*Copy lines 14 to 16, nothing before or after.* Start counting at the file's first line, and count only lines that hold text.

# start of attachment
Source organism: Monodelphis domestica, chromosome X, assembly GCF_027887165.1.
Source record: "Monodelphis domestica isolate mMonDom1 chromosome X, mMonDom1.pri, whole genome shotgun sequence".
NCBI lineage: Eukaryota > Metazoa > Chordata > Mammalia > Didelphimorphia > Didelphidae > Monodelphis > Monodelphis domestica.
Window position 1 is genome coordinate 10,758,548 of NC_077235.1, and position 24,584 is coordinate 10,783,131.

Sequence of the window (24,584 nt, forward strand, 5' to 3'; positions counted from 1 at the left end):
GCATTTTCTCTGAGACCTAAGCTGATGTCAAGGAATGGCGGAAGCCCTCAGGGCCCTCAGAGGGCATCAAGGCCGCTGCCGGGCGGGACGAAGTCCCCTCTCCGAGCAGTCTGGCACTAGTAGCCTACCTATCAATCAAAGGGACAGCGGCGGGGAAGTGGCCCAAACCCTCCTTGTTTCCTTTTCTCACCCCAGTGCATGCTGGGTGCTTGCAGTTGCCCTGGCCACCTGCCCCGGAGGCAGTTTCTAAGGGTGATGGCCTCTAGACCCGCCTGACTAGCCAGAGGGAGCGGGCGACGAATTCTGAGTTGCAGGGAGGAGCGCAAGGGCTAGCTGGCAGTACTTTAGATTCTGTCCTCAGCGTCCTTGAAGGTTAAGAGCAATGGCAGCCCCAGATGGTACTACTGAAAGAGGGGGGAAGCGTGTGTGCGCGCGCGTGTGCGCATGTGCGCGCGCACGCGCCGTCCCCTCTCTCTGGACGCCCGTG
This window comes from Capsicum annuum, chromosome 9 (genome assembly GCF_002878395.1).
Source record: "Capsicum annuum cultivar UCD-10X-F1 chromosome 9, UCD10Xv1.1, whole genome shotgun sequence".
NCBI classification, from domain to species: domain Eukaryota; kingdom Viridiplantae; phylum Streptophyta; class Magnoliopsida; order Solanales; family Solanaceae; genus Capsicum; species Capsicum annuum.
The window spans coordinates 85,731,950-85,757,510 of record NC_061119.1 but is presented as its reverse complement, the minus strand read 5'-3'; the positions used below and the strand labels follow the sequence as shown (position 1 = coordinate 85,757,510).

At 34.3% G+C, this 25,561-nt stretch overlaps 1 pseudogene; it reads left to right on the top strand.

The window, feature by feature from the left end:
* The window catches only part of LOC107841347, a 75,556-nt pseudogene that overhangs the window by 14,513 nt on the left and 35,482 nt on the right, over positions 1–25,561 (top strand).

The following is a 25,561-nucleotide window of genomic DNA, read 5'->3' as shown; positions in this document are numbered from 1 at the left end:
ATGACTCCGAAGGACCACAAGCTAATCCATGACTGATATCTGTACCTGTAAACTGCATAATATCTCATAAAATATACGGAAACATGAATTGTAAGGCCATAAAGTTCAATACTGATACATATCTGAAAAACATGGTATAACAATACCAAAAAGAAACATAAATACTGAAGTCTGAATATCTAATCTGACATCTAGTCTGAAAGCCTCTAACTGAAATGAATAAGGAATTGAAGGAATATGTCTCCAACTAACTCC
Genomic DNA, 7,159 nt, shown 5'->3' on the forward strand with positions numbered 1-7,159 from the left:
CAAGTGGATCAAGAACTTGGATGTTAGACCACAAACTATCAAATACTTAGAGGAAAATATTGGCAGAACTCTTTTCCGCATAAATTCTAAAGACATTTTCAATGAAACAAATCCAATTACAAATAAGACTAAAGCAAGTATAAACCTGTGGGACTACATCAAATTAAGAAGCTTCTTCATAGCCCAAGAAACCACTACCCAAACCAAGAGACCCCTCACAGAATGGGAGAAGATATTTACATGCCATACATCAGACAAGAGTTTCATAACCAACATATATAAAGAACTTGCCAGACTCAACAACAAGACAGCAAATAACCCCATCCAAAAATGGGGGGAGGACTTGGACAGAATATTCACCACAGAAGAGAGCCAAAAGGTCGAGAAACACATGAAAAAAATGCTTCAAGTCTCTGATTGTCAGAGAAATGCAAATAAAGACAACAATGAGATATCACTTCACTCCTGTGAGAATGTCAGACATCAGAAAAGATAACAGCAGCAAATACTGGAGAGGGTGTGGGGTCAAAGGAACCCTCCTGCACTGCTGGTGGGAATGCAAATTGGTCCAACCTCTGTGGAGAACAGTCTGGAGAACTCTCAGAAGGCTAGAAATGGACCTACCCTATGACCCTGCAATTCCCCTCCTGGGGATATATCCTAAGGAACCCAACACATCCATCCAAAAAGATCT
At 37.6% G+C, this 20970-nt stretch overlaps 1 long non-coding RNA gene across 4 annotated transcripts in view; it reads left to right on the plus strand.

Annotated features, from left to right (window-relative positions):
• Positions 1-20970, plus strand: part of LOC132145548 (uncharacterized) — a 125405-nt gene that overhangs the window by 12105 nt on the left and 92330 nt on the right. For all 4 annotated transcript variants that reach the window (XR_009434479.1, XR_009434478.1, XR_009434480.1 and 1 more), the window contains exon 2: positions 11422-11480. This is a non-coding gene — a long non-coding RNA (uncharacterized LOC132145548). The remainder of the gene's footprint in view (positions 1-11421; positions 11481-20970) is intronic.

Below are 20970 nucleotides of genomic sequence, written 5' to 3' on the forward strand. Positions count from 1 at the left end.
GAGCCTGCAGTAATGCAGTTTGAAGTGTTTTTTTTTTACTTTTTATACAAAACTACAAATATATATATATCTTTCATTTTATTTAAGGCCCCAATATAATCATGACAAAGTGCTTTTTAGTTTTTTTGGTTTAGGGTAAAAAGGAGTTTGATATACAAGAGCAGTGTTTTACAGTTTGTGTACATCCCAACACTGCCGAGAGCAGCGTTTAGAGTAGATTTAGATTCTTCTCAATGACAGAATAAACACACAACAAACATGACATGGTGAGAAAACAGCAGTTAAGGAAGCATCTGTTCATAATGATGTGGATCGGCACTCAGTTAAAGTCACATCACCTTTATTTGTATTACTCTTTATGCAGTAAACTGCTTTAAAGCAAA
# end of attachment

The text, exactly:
The following is a 25,561-nucleotide window of genomic DNA, read 5'->3' as shown; positions in this document are numbered from 1 at the left end:
ATGACTCCGAAGGACCACAAGCTAATCCATGACTGATATCTGTACCTGTAAACTGCATAATATCTCATAAAATATACGGAAACATGAATTGTAAGGCCATAAAGTTCAATACTGATACATATCTGAAAAACATGGTATAACAATACCAAAAAGAAACATAAATACTGAAGTCTGAATATCTAATCTGACATCTAGTCTGAAAGCCTCTAACTGAAATGAATAAGGAATTGAAGGAATATGTCTCCAACTAACTCC
Genomic DNA, 7,159 nt, shown 5'->3' on the forward strand with positions numbered 1-7,159 from the left: